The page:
The SADC Gender Protocol Monitoring, Evaluation and Reporting Framework and SADC Gender and Development Monitor are in place to assess progress on the implementation of the instruments and SADC priorities.
SADC has also created a platform through which critical regional issues are debated such as the SADC Parliamentary Forum (SADC-PF). Through this forum Member States are able to hear multiple voices, promote and advocate for change, create space for networking, exchange knowledge and share best practices.
Through the SADC Charter on Women in Science, Engineering and Technology Organisation (SADC WISETO) SADC member states will endeavour to mainstream girls into fields that pursue Science, Engineering and Technology for career pathing, and increase their employability as well as relevance into the 4th industrial revolution.
Women and girls in rural communities are targets of the outbreak of violence and targeted crimes. In this regard, SADC has joined hands with the international community to promote the leadership and participation of women in security and peace-keeping initiatives by developing and implementing the SADC Regional Strategy and Action Plan on the Implementation of UNSCR 1325 and its associated resolutions titled SADC Regional Strategy on Women, Peace and Security Agenda, as well as the Revised SADC Strategic Plan of Action on Combating Trafficking in Persons, especially Women and Children.
I need to reiterate that indeed it will be a serious travesty if SADC does not continue to acknowledge and thank this Commission for the unwavering support shown during CSW in 2016 when adopting the SADC sponsored UN CSW Resolution 60/2 on Women, the Girl Child and HIV and AIDS by overwhelming consensus. To further demonstrate SADC’s resolve to implement UN Treaties as well as the adopted Resolutions, SADC has already developed a Framework and Programme of Action to implement this UN CSW Resolution 60/2.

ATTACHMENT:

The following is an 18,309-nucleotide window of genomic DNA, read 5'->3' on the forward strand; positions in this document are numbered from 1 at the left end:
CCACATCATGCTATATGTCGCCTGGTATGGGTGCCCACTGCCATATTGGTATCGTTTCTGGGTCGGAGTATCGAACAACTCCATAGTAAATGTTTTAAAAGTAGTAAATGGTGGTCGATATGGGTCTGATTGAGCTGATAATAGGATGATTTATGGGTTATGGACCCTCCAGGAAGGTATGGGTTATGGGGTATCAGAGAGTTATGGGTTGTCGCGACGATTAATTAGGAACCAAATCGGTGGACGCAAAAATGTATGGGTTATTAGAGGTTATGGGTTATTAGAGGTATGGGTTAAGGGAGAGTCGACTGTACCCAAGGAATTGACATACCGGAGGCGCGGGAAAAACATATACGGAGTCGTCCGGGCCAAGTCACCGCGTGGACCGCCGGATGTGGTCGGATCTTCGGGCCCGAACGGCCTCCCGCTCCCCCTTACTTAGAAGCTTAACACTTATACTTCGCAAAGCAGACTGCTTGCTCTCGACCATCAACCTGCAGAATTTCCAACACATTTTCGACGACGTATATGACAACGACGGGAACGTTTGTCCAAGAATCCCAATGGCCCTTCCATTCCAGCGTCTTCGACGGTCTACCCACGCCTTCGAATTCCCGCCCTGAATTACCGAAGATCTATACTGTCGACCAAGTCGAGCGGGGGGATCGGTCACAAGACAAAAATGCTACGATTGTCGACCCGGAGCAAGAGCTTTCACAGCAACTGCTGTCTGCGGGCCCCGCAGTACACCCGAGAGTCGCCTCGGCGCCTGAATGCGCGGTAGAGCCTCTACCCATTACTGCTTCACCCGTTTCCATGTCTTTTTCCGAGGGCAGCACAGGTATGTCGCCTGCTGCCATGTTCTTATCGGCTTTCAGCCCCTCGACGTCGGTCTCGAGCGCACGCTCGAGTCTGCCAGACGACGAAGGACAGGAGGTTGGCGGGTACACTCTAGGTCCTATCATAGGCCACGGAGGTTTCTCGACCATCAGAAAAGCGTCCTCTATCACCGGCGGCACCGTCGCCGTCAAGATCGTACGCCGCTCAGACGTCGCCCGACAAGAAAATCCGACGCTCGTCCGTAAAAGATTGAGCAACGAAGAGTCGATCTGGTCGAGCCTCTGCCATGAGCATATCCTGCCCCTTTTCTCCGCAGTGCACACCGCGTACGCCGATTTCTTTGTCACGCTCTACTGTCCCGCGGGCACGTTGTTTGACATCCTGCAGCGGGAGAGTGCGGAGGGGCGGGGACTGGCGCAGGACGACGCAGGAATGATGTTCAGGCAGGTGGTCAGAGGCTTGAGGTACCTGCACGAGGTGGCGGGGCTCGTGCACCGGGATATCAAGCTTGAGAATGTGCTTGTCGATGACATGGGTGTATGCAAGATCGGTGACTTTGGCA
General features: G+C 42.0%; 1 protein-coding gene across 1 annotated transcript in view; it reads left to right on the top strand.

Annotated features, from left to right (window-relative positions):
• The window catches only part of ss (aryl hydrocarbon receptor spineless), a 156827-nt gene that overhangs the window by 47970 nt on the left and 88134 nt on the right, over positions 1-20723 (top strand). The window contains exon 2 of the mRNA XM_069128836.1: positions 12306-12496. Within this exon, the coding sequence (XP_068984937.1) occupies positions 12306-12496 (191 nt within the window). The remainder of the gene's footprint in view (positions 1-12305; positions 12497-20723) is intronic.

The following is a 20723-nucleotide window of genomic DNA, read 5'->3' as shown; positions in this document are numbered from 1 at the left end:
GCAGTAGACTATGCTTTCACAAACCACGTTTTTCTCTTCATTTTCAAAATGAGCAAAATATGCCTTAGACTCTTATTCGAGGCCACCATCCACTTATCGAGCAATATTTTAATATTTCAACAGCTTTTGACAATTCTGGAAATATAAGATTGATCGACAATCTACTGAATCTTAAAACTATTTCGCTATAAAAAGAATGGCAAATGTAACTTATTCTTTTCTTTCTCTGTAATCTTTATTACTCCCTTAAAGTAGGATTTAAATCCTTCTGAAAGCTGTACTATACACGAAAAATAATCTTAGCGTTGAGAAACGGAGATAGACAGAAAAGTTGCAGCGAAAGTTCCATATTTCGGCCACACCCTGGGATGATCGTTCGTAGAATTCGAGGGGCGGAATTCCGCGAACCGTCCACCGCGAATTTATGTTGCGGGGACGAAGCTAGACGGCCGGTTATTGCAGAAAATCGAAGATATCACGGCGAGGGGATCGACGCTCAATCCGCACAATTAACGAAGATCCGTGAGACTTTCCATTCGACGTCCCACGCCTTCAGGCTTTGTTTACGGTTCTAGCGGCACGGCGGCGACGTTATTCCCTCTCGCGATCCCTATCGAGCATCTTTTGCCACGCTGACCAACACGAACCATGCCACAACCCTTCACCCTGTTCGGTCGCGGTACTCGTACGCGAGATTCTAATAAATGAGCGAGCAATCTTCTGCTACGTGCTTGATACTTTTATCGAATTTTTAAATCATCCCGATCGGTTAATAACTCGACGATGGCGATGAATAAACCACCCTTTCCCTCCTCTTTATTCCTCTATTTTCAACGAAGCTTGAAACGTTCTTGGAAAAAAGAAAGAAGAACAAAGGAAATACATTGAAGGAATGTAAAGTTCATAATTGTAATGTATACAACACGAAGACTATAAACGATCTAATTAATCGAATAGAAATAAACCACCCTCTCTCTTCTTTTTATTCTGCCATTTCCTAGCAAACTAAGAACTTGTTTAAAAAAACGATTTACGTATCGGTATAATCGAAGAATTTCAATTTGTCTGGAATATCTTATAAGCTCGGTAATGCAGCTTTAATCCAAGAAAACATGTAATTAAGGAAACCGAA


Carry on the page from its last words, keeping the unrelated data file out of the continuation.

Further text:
The Framework seeks to highlight priority actions and interventions based on the CSW Resolution 60/2 and indicators for progress in harmony with the targets as set in the UNAIDS Fast Track To end AIDS targets by 2030, the High level Political Declaration and the SADC Gender Protocol Monitoring, Evaluation and Reporting Framework. The Programme of Action aims to catalyse and accelerate implementation of Resolution 60/2 at the national and regional levels within SADC Member States.
In addition, SADC Secretariat and SADC Parliamentary Forum came up with a Gender Responsive Oversight Model (GROM), which is an instrument designed to monitor the implementation of the SADC sponsored UN CSW Resolution 60/2.
This GROM will be utilised by all SADC National Parliaments Women’s Caucuses to monitor and oversee implementation of UN CSW Resolution 60/2 by the executive. It is anticipated that the GROM will soon be adopted by the SADC PF Plenary Assembly, the highest decision-making body, as a legitimate product to be utilised by SADC National Parliaments.
Last but not least, Chair, the SADC region pledges support towards the realisation of Development Agenda 2030 and AU Agenda 2063 in improving the livelihoods of women, especially of women in rural communities, and investing in youth for sustainable development.
I thank you for your kind attention.
Source: Government of South Africa